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Home / India News / Why real income isn’t farmers’ main concern

Why real income isn’t farmers’ main concern

The bulk of India’s economic output is generated and owned by the non-farmers. This explains why inflation-targeting is one of the guiding principles of our economic policy now.

india Updated: Oct 20, 2018 11:17 IST
Roshan Kishore
Roshan Kishore
Hindustan Times, New Delhi
A farmer Surjit Singh checking his paddy crop flattened by after heavy rain fall.
A farmer Surjit Singh checking his paddy crop flattened by after heavy rain fall. (HT File Photo)

Economists normally look at growth in real incomes to measure change in well-being levels in an economy. This makes sense because this method filters out the effect of inflation. This, however, does not reduce the importance of nominal incomes. The example of Indian farmers is a case in point.

The broadly accepted political economy narrative in India can be described as follows: The NDA-I lost the elections due to a rural backlash against the India Shining campaign. The United Progressive Alliance (UPA) is believed to have recaptured power in 2009 on the back of its favourable rural outlook such as a rural jobs scheme, higher Minimum Support Prices (MSP) and a farm loan waiver which was announced just before the elections. However, the honeymoon did not last and a mix of corruption and inflation led to a big defeat for the UPA-II in 2014. The rural distress narrative has been regaining momentum under the present government.

Chart 1 shows annual growth in Gross Domestic Product/Gross Value Added in agriculture at current and constant prices since the quarter ending December 1999. This broadly covers the period from the first National Democratic Alliance (NDA) government. We use the 2004-05 GDP series figures till March 2012. 2011-12 GDP series figures have been used for the subsequent period.

 

Nominal and real agricultural growth was almost the same during the NDA-I period. This changed after the UPA-I assumed power, with nominal growth exceeding real growth most of the times. But the trend started reversing itself under the UPA-II. In fact, the difference between nominal and real growth in agriculture under the UPA-II was the lowest in the quarter ending March 2014, just before the parliamentary elections. The Congress suffered its biggest defeat in the 2014 elections. However, the trend did not reverse itself after Narendra Modi led NDA-II assumed office. The rural distress narrative revived quickly under the new government. It is worth underlining that UPA’s agricultural performance looks more sober in terms of real growth.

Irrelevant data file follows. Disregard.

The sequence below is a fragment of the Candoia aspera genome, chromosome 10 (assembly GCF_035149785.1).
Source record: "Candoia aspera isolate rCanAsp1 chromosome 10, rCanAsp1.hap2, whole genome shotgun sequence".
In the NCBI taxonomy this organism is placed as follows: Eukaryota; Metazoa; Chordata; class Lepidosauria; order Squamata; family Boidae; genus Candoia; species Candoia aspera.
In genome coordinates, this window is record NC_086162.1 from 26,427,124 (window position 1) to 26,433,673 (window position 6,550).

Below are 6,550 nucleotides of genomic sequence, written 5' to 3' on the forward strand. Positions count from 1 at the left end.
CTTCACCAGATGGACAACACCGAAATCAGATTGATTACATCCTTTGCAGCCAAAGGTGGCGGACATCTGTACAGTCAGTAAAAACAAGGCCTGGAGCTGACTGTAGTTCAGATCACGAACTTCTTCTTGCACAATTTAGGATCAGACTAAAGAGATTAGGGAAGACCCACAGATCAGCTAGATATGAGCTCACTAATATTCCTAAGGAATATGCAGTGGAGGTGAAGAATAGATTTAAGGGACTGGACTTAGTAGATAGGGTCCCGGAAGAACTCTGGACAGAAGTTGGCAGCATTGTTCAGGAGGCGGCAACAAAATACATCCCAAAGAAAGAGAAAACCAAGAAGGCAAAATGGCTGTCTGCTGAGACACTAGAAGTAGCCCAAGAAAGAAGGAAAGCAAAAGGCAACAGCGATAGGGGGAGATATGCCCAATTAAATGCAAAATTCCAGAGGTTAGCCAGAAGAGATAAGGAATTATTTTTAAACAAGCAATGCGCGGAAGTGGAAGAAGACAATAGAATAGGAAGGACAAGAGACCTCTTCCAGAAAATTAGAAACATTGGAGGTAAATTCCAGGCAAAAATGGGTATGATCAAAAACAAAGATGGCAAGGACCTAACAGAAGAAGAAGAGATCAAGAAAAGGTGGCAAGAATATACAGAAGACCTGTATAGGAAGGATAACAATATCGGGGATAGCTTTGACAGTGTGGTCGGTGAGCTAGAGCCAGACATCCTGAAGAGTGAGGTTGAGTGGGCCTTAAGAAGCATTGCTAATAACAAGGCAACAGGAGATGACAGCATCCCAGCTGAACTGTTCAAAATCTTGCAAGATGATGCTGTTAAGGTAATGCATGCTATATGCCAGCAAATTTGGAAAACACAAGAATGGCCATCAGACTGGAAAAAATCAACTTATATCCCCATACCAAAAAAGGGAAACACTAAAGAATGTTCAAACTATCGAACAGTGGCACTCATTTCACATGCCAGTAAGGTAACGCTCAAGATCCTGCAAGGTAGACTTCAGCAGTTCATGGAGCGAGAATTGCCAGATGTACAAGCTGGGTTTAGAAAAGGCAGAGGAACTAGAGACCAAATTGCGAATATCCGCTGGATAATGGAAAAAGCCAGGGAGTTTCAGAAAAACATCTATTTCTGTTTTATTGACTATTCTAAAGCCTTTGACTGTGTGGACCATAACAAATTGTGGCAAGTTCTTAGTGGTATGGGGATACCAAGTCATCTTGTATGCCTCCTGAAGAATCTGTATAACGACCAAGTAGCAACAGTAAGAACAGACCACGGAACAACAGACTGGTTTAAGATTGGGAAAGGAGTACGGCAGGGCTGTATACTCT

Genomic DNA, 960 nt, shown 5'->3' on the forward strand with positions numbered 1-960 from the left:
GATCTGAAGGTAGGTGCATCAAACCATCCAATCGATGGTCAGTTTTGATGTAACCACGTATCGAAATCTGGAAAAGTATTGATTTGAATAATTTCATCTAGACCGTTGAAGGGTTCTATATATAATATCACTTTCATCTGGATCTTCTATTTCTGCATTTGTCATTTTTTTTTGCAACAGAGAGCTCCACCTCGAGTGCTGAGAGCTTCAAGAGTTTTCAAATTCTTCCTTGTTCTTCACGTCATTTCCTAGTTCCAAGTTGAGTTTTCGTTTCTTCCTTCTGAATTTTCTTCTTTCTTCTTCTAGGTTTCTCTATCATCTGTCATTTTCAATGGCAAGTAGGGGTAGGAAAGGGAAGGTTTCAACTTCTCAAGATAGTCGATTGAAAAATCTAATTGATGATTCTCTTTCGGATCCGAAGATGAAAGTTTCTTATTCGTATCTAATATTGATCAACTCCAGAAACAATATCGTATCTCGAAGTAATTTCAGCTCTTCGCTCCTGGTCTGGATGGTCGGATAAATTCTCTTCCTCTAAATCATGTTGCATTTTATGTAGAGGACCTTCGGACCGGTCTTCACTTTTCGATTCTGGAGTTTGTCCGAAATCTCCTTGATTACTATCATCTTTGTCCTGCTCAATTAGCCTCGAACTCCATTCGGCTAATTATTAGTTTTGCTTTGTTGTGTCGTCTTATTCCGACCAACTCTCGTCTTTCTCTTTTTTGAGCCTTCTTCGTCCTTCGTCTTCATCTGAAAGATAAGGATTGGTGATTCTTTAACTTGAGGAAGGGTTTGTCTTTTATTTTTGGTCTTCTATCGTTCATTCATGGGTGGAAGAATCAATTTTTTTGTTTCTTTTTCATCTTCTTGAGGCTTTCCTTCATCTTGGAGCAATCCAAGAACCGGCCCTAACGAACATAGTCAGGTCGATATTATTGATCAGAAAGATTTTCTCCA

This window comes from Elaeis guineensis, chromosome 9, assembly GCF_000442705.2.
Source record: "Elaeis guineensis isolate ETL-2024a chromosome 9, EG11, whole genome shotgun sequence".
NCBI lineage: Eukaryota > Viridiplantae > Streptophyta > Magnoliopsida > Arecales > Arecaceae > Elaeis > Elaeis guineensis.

Is this a case of Indian farmers suffering from money illusion, which is about not being able to differentiate between real and nominal incomes? Another set of statistics can throw some light on this question. The rural-urban dualism in the Indian economy also captures the entrenched economic asymmetry. Non-farm incomes have been growing at a much faster pace than in agriculture, but non-farm sectors cannot absorb the entire surplus workforce in the farm sector. Rural-urban tensions will increase if the gap between farm and non-farm incomes widens at a faster pace. One way to capture this is to compare difference in growth rate of agriculture and the rest of the economy.

 

Chart 2 here shows the difference between agricultural and non-agricultural growth at current and constant prices, using both the 2004-05 and 2011-12 GDP series.

The trend is not very different from what can be seen in Chart 1. Agriculture’s growth deficit vis-à-vis the non-farm economy was muted during the UPA-I in nominal terms, even though this was not the case in real terms.

The trend reversed during the first half of the UPA-II. While there was a brief recovery in the latter half and it continued in the first half of the NDA-II, the nominal deficit of agricultural growth vis-à-vis non-agricultural growth has been continuously higher than the real deficit since June 2017.

This has important implications. Nominal incomes matter while making day-to-day spending decisions. This is especially the case for people who have smaller incomes, and are more concerned about consumption rather than investment. An overwhelming majority of India’s farmers belong to this category. The relatively well-off sections that can afford to set aside greater share of their incomes for investment would be more concerned about inflation as it is an important determinant of real interest rates.

The bulk of India’s economic output is generated and owned by the non-farmers. This explains why inflation-targeting is one of the guiding principles of our economic policy now.

Investment, after all is crucial for long-term growth. Higher inflation lowers real interest rates, which can reduce the incentive to invest. This larger goal need not be in interest of the farmers though, who are more bothered about crop prices than inflation numbers.

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